Campus Safety alerts cause concerns

Students show divided feelings towards Biola alert systems.


Christian Leonard/THE CHIMES

Alison Hartzler, Writer

Sunday evening on Oct. 29 at approximately 7 p.m. a bloodied 60-year-old white male stumbled onto campus. Students received emails and text messages from Campus Safety warning them of an “armed suspect” wandering through the school. With last year’s false alarm incident, students were left wondering, was this real?

Varying reactions

Sophomore environmental science major Alexis Garcia was one of the few students who spoke to this man.

“I noticed right away he looked homeless. He had shaggy long hair and was wearing a beanie. I also noticed his hands were bleeding all over the front of my room,” Garcia said. “He saw me and asked if he could come in and wash his hands.”

With Garcia’s calm demeanor, she was able to get the man to leave and notify Campus Safety.

Since Garcia witnessed this incident unfold, she was not surprised when the alerts went out to students. However, she spoke with some of her friends about receiving these warning messages.

“My roommate was at an [event] on campus and they were in the middle of the meeting when they got the notification,” Garcia said. “She said half the people took the extreme and tried to block the door. The other half were messing around making jokes about it and not being serious.”

Another witness included sophomore business major Alaina Gularian who saw this man as he walked through the Stewart Hall lobby.

“[My friends and I] were in the lobby and he actually walked in and looked around and left out the same door,” Gularian said.

Soon after Campus Safety came and arrested the man, her fellow students started receiving the alerts, according to Gularian. She noticed reactions varied from apathy to confusion.

“One of my friends said she stayed in her car because she didn’t know what to do, but another said she didn’t care because of the other mistaken active shooter incident, so she didn’t believe it was happening,” Gularian said.

Previous false alarm

In an incident last year, Campus Safety sent out an alert to all Biola students warning them of an active shooter in the lower level of the library. Students and professors panicked, specifically those in the library. Campus Safety declared a mistake on the campus safety alert system, leading to students finding it harder to take these alerts seriously. However, the alert system has since worked correctly.

“People went into a panic, contacting friends and parents because it was such a big deal, then it turned out to be completely false,” Gularian said.  “After that I think people started not believing the alerts that started coming in.”

Garcia described the reaction of some of her friends over the severity of the notification.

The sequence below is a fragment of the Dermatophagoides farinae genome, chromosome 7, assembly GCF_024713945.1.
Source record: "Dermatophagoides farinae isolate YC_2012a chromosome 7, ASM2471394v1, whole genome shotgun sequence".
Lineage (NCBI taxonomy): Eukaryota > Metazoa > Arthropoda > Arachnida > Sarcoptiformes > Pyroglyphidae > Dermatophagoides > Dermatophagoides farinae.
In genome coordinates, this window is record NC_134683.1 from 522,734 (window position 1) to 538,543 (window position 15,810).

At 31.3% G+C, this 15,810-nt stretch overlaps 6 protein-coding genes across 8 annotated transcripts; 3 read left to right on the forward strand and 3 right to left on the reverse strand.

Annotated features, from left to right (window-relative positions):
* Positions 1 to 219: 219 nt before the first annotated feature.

“I have some friends in Blackstone and when they got the notification they were like semi freaking out [because they] got the notification it was an active shooter and were thinking on that level,” Garcia said.

Better to prepare

Garcia believes campus security enhanced the threat level in order to increase safety among students.

“Biola took the extreme to let people know because they weren’t sure if there was anyone else or how big of a threat he was,” Garcia said. “They did that to make sure students were staying inside… They didn’t have all the details, so they didn’t want to undermine it and have students freak out or encounter something they weren’t prepared for.”

While this may be effective the first few times, students start to question the authenticity of the alerts. For example, false fire alarms are a regular occurrence in Blackstone Hall. The likelihood of every student reacting appropriately decreases with every false alarm. Gularian discussed her concerns with accountability in these situations.

“You aren’t accounted for and no one really knows what’s happening,” Gularian said.  “I was really bummed because I came from a school where everyone gets tallied and everyone knows where each other are and I felt pretty safe. But here, you just walk outside, and you can just leave campus, and no one really knows where each other are, so it was kind of annoying.”

Gularian praised Campus Safety for their care for students and in their efficient reactions to emergencies as they arrived within five minutes of their call and had the situation under control immediately.

Still, whether the dangerous situation is real or not, the fear leaves scars on students receiving these warnings.

“Even though he got caught, a lot of people were still worried,” Gularian said. “One of the guy floors on Stewart offered to walk people to class, and a lot of the girls decided not to go to Singspo even though they knew he got caught.”


“The emergency notifications sent by Campus Safety are never intended to cause undue concern, but rather to make students and staff aware of the situation so they can keep themselves safe. For this reason emergency notifications are kept simple and limited to just the necessary information.”

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